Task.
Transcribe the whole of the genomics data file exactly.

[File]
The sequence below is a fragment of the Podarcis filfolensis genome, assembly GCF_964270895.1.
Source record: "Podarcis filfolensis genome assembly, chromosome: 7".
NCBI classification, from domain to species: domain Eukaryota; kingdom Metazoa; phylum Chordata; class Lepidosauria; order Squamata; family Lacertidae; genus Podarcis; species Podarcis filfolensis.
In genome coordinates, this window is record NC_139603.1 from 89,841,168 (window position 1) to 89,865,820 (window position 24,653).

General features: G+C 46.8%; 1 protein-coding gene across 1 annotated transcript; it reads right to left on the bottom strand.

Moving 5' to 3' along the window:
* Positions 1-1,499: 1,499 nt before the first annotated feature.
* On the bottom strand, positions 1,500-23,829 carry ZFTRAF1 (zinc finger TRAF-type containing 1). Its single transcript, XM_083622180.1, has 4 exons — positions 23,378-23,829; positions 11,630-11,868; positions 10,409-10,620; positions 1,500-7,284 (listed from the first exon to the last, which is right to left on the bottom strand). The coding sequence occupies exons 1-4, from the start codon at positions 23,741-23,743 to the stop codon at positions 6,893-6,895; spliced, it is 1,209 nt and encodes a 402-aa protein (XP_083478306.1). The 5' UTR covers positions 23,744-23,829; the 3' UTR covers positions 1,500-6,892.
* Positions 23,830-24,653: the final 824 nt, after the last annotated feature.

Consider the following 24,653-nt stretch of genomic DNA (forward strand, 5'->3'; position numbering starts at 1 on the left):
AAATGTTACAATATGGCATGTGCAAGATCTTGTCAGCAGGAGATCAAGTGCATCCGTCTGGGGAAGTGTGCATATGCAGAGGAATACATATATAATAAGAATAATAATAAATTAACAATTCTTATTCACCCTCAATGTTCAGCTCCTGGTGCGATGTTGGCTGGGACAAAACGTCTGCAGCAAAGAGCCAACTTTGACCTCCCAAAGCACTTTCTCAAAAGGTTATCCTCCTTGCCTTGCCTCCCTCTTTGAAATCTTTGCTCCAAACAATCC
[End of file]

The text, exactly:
The sequence below is a fragment of the Podarcis filfolensis genome, assembly GCF_964270895.1.
Source record: "Podarcis filfolensis genome assembly, chromosome: 7".
NCBI classification, from domain to species: domain Eukaryota; kingdom Metazoa; phylum Chordata; class Lepidosauria; order Squamata; family Lacertidae; genus Podarcis; species Podarcis filfolensis.
In genome coordinates, this window is record NC_139603.1 from 89,841,168 (window position 1) to 89,865,820 (window position 24,653).

General features: G+C 46.8%; 1 protein-coding gene across 1 annotated transcript; it reads right to left on the bottom strand.

Moving 5' to 3' along the window:
* Positions 1-1,499: 1,499 nt before the first annotated feature.
* On the bottom strand, positions 1,500-23,829 carry ZFTRAF1 (zinc finger TRAF-type containing 1). Its single transcript, XM_083622180.1, has 4 exons — positions 23,378-23,829; positions 11,630-11,868; positions 10,409-10,620; positions 1,500-7,284 (listed from the first exon to the last, which is right to left on the bottom strand). The coding sequence occupies exons 1-4, from the start codon at positions 23,741-23,743 to the stop codon at positions 6,893-6,895; spliced, it is 1,209 nt and encodes a 402-aa protein (XP_083478306.1). The 5' UTR covers positions 23,744-23,829; the 3' UTR covers positions 1,500-6,892.
* Positions 23,830-24,653: the final 824 nt, after the last annotated feature.

Consider the following 24,653-nt stretch of genomic DNA (forward strand, 5'->3'; position numbering starts at 1 on the left):
AAATGTTACAATATGGCATGTGCAAGATCTTGTCAGCAGGAGATCAAGTGCATCCGTCTGGGGAAGTGTGCATATGCAGAGGAATACATATATAATAAGAATAATAATAAATTAACAATTCTTATTCACCCTCAATGTTCAGCTCCTGGTGCGATGTTGGCTGGGACAAAACGTCTGCAGCAAAGAGCCAACTTTGACCTCCCAAAGCACTTTCTCAAAAGGTTATCCTCCTTGCCTTGCCTCCCTCTTTGAAATCTTTGCTCCAAACAATCC